There are names for parents in the animal world that are periodically used. In horses, you have a mare and stallion, sometimes referred to as the dam and sire. Donkeys have parental terms like jack and jenny, which are really not fair to people named Jack or Jenny. In deer, you have a doe and a buck.
I have often wondered why our vast English language has such limited terms for human parents.
In official terms, we have mother and father. It doesn’t matter if she was only a birth mother and the father was only a contributing male. Those names often appear on a birth certificate as just mother and father.
Of course, we carry that over to other breeds. In the Walt Disney classic, “Bambi,” we always called the older female deer Bambi’s mother. When a hunter shot her, we cried about Bambi’s mama, not Bambi’s doe.
I have a friend who was adopted. His real mama is the woman who raised him and is still a vital part of his life.
Another friend recently reunited with her birth mother after her adopted mother died. The birth mother is now a vital part of her life.
That’s not always the case.
The person who gives you life is not always the person who impacts your life. We call them both mothers, but only one generally fulfils that role.
A mother, or a mama, is a person who kisses hurt places, makes sandwiches, drives you to choir practice, hugs you when you needed it most and has an unconditional love for you.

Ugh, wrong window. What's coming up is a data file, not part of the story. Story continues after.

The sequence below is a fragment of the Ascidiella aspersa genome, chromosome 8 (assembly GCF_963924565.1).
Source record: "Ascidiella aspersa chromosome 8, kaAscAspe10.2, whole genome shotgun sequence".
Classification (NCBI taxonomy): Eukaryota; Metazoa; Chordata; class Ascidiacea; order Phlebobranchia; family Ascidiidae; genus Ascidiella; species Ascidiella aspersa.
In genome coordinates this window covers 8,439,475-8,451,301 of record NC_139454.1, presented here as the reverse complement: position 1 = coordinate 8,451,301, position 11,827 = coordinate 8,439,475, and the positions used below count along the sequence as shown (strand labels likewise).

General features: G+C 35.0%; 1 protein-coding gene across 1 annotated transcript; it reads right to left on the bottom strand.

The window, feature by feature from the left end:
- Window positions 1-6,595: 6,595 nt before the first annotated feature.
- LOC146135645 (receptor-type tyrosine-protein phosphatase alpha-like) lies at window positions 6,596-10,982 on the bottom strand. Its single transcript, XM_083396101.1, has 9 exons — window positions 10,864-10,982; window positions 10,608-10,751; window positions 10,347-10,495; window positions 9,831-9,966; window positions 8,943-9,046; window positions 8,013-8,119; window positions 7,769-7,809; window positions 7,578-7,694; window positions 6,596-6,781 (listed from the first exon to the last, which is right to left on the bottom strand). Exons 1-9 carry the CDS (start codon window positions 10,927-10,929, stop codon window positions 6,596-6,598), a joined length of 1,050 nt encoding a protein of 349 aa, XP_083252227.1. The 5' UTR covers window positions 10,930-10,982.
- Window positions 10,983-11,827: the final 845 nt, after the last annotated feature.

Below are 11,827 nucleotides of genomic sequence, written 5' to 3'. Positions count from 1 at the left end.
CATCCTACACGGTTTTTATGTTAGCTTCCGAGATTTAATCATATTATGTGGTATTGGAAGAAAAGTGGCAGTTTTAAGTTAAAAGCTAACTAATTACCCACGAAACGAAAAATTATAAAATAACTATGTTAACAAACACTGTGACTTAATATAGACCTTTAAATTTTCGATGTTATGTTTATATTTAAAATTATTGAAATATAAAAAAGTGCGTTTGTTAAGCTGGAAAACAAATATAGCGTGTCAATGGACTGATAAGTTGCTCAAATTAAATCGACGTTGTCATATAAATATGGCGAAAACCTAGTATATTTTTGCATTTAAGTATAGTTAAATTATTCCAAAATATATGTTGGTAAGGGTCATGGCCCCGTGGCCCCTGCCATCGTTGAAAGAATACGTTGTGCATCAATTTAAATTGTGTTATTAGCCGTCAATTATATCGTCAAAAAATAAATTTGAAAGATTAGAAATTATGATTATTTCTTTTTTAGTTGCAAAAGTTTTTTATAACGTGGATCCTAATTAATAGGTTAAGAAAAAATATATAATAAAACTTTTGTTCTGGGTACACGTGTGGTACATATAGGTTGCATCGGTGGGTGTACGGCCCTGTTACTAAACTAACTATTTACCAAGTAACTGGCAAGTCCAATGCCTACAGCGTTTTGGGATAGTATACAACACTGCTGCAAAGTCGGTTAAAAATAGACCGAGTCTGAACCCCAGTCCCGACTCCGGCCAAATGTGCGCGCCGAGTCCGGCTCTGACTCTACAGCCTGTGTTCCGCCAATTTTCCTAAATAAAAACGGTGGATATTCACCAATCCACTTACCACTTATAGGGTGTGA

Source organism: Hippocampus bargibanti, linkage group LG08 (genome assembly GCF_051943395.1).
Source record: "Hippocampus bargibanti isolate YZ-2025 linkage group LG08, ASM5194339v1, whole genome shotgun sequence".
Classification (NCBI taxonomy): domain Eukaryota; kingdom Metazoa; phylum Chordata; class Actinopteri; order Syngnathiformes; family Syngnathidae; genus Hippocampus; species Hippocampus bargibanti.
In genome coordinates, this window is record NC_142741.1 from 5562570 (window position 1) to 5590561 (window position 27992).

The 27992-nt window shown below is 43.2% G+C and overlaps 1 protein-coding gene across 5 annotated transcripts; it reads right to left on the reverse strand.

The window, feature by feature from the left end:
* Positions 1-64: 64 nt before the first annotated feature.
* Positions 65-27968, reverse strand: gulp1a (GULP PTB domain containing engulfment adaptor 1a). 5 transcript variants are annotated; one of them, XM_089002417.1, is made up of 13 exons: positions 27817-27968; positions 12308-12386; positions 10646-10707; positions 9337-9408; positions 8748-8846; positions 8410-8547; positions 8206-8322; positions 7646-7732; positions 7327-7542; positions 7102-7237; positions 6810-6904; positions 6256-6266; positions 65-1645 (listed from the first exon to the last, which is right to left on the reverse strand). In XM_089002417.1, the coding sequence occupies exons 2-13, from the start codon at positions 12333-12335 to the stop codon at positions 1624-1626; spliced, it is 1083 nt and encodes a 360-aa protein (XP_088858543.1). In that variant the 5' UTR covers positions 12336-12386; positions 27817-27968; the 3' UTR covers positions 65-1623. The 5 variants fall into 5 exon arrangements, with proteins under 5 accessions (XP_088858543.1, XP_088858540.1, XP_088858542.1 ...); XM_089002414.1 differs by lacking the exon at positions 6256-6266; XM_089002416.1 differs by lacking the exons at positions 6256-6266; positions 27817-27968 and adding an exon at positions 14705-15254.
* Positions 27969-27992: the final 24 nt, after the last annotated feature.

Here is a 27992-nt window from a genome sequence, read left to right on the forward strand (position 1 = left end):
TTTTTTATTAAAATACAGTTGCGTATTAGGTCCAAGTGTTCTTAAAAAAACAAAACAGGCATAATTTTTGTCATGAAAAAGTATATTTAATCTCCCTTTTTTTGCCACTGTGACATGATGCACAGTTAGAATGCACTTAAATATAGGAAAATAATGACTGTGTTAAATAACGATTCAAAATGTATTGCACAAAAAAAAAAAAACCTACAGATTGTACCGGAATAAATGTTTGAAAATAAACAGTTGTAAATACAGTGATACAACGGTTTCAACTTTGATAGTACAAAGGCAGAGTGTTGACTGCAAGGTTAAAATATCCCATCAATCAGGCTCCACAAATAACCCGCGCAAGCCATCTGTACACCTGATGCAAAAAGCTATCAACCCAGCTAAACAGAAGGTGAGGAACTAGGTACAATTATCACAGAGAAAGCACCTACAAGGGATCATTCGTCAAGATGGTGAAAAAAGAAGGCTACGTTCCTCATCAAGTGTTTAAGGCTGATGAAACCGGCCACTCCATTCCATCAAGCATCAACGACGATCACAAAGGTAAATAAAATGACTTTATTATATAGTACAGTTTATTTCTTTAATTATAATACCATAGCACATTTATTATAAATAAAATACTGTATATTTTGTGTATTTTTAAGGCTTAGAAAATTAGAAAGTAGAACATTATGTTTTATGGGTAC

This is the time we collectively honor them.
If you whine, gripe or moan about honoring a mama who loves you, then shame on you.
A month from now, we can heap praise on daddies, but this is the time for mamas and today we salute and show our love for you.
If your mama is in a nursing home and doesn’t recognize you anymore, go see her anyway. Your words of love may penetrate through crusty layers of a hell called Alzheimer’s disease. If your mama can’t see, go and let her touch your face with her hands. Tell her you love her.
I have a friend who was robbed of her sight nearly half a century ago. She gave birth to a daughter she has never seen, but the truth is, she has more vision than most folks. She is a mama.
Hallmark makes pretty cards, but write your own words. Tell your mama how much you liked the way she made peanut butter and jelly sandwiches or sewed your Scout patches. Tell her you loved the way she loves you.
I realize in today’s world, we can’t always be present with our mamas. Folks are spread all over this country.
If all else fails, there is the telephone. We don’t live in an era of expensive long distance anymore. Call your mama and give her the words of your heart and listen to the words of hers.
As the late great Coach Paul “Bear” Bryant once said in a TV commercial for the phone company: “Call your mama. I wish I could call mine.”
Harris Blackwood is a Gainesville resident whose columns appear on the Sunday Life page and on gainesvilletimes.com/harris.